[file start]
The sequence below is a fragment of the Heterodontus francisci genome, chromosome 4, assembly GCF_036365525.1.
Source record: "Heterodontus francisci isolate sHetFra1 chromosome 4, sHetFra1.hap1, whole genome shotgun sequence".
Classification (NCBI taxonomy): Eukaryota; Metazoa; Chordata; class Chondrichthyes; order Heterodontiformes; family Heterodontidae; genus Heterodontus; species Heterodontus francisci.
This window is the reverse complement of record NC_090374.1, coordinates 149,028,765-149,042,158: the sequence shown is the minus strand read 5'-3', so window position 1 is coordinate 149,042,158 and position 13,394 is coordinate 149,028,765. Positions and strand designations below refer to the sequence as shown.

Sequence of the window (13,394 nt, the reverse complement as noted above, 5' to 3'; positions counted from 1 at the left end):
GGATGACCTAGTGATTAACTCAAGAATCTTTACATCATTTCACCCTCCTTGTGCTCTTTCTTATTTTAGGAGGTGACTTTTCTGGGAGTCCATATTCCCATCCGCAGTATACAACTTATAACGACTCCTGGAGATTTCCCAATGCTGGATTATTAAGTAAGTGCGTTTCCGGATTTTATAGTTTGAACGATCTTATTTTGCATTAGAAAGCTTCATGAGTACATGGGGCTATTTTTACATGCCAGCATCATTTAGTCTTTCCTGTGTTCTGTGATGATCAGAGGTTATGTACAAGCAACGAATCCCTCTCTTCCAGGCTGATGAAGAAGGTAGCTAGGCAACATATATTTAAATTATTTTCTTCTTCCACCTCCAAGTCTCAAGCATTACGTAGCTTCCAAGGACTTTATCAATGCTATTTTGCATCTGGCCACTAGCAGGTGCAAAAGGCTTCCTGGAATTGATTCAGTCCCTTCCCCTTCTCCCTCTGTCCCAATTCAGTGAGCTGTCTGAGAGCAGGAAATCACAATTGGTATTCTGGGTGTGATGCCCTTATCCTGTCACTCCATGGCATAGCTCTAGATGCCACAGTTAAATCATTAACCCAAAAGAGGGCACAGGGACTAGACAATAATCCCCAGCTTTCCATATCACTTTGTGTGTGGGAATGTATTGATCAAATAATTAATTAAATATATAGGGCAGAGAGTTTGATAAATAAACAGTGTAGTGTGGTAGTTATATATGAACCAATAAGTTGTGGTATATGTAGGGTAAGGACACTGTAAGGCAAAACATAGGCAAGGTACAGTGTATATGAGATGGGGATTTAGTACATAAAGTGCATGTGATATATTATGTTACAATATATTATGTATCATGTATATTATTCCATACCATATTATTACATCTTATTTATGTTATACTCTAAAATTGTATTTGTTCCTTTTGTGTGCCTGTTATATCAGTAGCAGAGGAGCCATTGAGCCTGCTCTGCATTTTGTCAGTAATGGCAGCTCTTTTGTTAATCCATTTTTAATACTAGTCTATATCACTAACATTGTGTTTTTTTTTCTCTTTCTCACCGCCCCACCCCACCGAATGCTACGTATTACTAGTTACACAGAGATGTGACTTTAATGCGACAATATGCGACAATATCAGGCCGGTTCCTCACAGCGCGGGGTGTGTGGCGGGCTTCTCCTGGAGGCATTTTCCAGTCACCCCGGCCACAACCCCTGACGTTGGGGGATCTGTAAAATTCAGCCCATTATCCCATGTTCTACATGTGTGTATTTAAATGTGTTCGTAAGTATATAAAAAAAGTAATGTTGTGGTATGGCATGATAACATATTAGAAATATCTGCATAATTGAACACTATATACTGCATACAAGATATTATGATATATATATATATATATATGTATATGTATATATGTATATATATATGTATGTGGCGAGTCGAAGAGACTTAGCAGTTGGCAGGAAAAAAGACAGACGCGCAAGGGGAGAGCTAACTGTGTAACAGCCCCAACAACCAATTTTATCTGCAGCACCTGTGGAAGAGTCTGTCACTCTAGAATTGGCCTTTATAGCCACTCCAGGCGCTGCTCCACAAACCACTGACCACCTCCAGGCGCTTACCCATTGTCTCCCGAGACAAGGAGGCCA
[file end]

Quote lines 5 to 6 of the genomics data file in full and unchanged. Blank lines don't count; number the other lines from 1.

Sequence of the window (13,394 nt, the reverse complement as noted above, 5' to 3'; positions counted from 1 at the left end):
GGATGACCTAGTGATTAACTCAAGAATCTTTACATCATTTCACCCTCCTTGTGCTCTTTCTTATTTTAGGAGGTGACTTTTCTGGGAGTCCATATTCCCATCCGCAGTATACAACTTATAACGACTCCTGGAGATTTCCCAATGCTGGATTATTAAGTAAGTGCGTTTCCGGATTTTATAGTTTGAACGATCTTATTTTGCATTAGAAAGCTTCATGAGTACATGGGGCTATTTTTACATGCCAGCATCATTTAGTCTTTCCTGTGTTCTGTGATGATCAGAGGTTATGTACAAGCAACGAATCCCTCTCTTCCAGGCTGATGAAGAAGGTAGCTAGGCAACATATATTTAAATTATTTTCTTCTTCCACCTCCAAGTCTCAAGCATTACGTAGCTTCCAAGGACTTTATCAATGCTATTTTGCATCTGGCCACTAGCAGGTGCAAAAGGCTTCCTGGAATTGATTCAGTCCCTTCCCCTTCTCCCTCTGTCCCAATTCAGTGAGCTGTCTGAGAGCAGGAAATCACAATTGGTATTCTGGGTGTGATGCCCTTATCCTGTCACTCCATGGCATAGCTCTAGATGCCACAGTTAAATCATTAACCCAAAAGAGGGCACAGGGACTAGACAATAATCCCCAGCTTTCCATATCACTTTGTGTGTGGGAATGTATTGATCAAATAATTAATTAAATATATAGGGCAGAGAGTTTGATAAATAAACAGTGTAGTGTGGTAGTTATATATGAACCAATAAGTTGTGGTATATGTAGGGTAAGGACACTGTAAGGCAAAACATAGGCAAGGTACAGTGTATATGAGATGGGGATTTAGTACATAAAGTGCATGTGATATATTATGTTACAATATATTATGTATCATGTATATTATTCCATACCATATTATTACATCTTATTTATGTTATACTCTAAAATTGTATTTGTTCCTTTTGTGTGCCTGTTATATCAGTAGCAGAGGAGCCATTGAGCCTGCTCTGCATTTTGTCAGTAATGGCAGCTCTTTTGTTAATCCATTTTTAATACTAGTCTATATCACTAACATTGTGTTTTTTTTTCTCTTTCTCACCGCCCCACCCCACCGAATGCTACGTATTACTAGTTACACAGAGATGTGACTTTAATGCGACAATATGCGACAATATCAGGCCGGTTCCTCACAGCGCGGGGTGTGTGGCGGGCTTCTCCTGGAGGCATTTTCCAGTCACCCCGGCCACAACCCCTGACGTTGGGGGATCTGTAAAATTCAGCCCATTATCCCATGTTCTACATGTGTGTATTTAAATGTGTTCGTAAGTATATAAAAAAAGTAATGTTGTGGTATGGCATGATAACATATTAGAAATATCTGCATAATTGAACACTATATACTGCATACAAGATATTATGATATATATATATATATATATGTATATGTATATATGTATATATATATGTATGTGGCGAGTCGAAGAGACTTAGCAGTTGGCAGGAAAAAAGACAGACGCGCAAGGGGAGAGCTAACTGTGTAACAGCCCCAACAACCAATTTTATCTGCAGCACCTGTGGAAGAGTCTGTCACTCTAGAATTGGCCTTTATAGCCACTCCAGGCGCTGCTCCACAAACCACTGACCACCTCCAGGCGCTTACCCATTGTCTCCCGAGACAAGGAGGCCA